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Energy-Efficient Membrane Technology: The Future of Hospital HVAC Systems

Updated July 20, 2021

Right now, it’s just a patent application and computer model. Nonetheless, researchers are currently working toward building a physical prototype for validation. If this works, hospital HVAC systems could get an energy-efficient makeover featuring a 100% fresh outdoor air supply. Learn more about membrane technology and the team behind the idea.

The Team and Opportunity Behind New Hospital HVAC Systems

The team behind the patent are Purdue University engineers David Warsinger, Andrew Fix and James Braun. HVAC systems that rely entirely on fresh outside air are safer and healthier, but also costly. Their goal is to create a fresh air system that isn’t uneconomical.

“Most people don’t realize the complexity of a modern HVAC system,” said Braun, the Herrick Professor of Engineering and director of the Center for High Performance Buildings at Purdue in a WBIW article. “There’s a specific sweet spot for humidity in an indoor environment—between 40 and 60%.” In other words, people aren’t comfortable when humidity levels are below 40%. Similarly, if indoor humidity levels are above 60%, the risk for mold and other problems increases.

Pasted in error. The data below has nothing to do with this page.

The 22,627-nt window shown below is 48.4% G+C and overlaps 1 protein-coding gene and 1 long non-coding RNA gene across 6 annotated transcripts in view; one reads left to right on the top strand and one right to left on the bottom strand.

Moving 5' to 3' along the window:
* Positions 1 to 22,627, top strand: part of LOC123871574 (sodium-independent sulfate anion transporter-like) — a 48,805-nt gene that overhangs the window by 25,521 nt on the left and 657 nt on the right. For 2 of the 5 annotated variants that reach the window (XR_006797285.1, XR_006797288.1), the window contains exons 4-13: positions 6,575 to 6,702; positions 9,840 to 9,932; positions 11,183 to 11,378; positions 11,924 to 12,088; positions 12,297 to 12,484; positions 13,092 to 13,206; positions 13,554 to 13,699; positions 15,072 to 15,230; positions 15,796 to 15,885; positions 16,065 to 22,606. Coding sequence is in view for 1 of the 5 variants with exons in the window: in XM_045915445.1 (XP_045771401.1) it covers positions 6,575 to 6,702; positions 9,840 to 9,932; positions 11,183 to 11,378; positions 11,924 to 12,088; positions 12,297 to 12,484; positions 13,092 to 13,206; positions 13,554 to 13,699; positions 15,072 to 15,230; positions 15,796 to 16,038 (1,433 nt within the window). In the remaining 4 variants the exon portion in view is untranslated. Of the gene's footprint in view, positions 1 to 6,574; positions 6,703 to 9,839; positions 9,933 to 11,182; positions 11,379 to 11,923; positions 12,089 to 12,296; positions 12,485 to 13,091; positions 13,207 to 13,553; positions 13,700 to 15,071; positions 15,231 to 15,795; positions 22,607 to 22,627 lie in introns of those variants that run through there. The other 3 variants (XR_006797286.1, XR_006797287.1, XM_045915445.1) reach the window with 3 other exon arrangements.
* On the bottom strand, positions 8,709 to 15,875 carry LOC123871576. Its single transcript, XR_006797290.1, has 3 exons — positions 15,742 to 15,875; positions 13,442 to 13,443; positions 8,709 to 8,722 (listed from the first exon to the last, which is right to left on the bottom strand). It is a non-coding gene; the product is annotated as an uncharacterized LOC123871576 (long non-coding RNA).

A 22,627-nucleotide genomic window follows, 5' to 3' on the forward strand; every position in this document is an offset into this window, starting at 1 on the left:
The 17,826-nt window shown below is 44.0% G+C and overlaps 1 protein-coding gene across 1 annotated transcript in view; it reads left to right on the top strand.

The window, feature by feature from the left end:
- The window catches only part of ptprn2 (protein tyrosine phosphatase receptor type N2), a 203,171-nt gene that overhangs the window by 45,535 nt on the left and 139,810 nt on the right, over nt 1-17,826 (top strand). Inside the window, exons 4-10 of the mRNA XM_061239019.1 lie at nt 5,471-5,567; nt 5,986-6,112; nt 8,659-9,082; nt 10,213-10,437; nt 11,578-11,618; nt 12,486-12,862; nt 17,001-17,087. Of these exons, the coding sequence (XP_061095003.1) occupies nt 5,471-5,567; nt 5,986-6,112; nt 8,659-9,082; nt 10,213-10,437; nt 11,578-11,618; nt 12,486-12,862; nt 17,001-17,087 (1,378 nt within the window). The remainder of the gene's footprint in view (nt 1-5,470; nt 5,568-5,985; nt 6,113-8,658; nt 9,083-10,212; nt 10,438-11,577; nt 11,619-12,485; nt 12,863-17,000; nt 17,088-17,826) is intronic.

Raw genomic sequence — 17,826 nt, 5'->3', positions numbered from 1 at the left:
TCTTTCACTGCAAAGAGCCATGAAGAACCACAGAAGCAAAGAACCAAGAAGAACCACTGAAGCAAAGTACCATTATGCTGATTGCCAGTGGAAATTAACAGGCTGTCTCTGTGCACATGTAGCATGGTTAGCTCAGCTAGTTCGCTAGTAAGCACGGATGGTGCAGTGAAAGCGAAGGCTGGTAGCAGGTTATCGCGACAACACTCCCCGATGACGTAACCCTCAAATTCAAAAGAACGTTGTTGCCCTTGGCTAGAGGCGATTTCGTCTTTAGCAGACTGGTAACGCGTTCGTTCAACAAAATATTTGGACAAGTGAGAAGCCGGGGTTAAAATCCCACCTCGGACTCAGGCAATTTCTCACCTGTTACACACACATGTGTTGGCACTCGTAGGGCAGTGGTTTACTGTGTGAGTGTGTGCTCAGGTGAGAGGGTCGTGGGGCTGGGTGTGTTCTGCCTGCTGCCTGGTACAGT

To clarify, the team understands that in large indoor environments like hospitals, open windows are not a solution. Coupled with the fact that 40% of energy costs goes toward dehumidifying incoming air, and therein lies the opportunity for better technology.

What Is Vapor-Selective Membrane Technology?

Historically used to filter or separate liquid or gas forms, membrane technology is the backbone of this engineering idea. The main benefit of membrane technology is that it works without the addition of chemicals, with relatively low energy-use and easy well-arranged process conductions. For this reason, the Purdue researchers are proposing vapor-selective active membrane energy exchangers for hospital HVAC systems.


“The membrane is the key,” said Fix, a Purdue doctoral student in mechanical engineering. Using vapor-selective membranes, water vapor passes through the membrane when a pressure difference is applied, simultaneously blocking the air. To clarify, the membrane helps reduce the load on the system motors and compressors responsible for the refrigeration cooling cycle.

How It Improves Hospital HVAC System Energy-Efficiency

In theory, and currently completely based on computer models, vapor-selective membranes shows a savings of up to 66% in energy costs. This would benefit large hospital buildings, particularly those located in areas with hot and humid summer weather.  

Should membrane technology move from concept to completion, hospital HVAC systems will improve on many fronts. Feasibly introducing 100% outdoor air into any large indoor space is exciting news for the HVAC industry. For now, we wait and see what happens. Interested in learning more? You can stay up-to-date on this project here.

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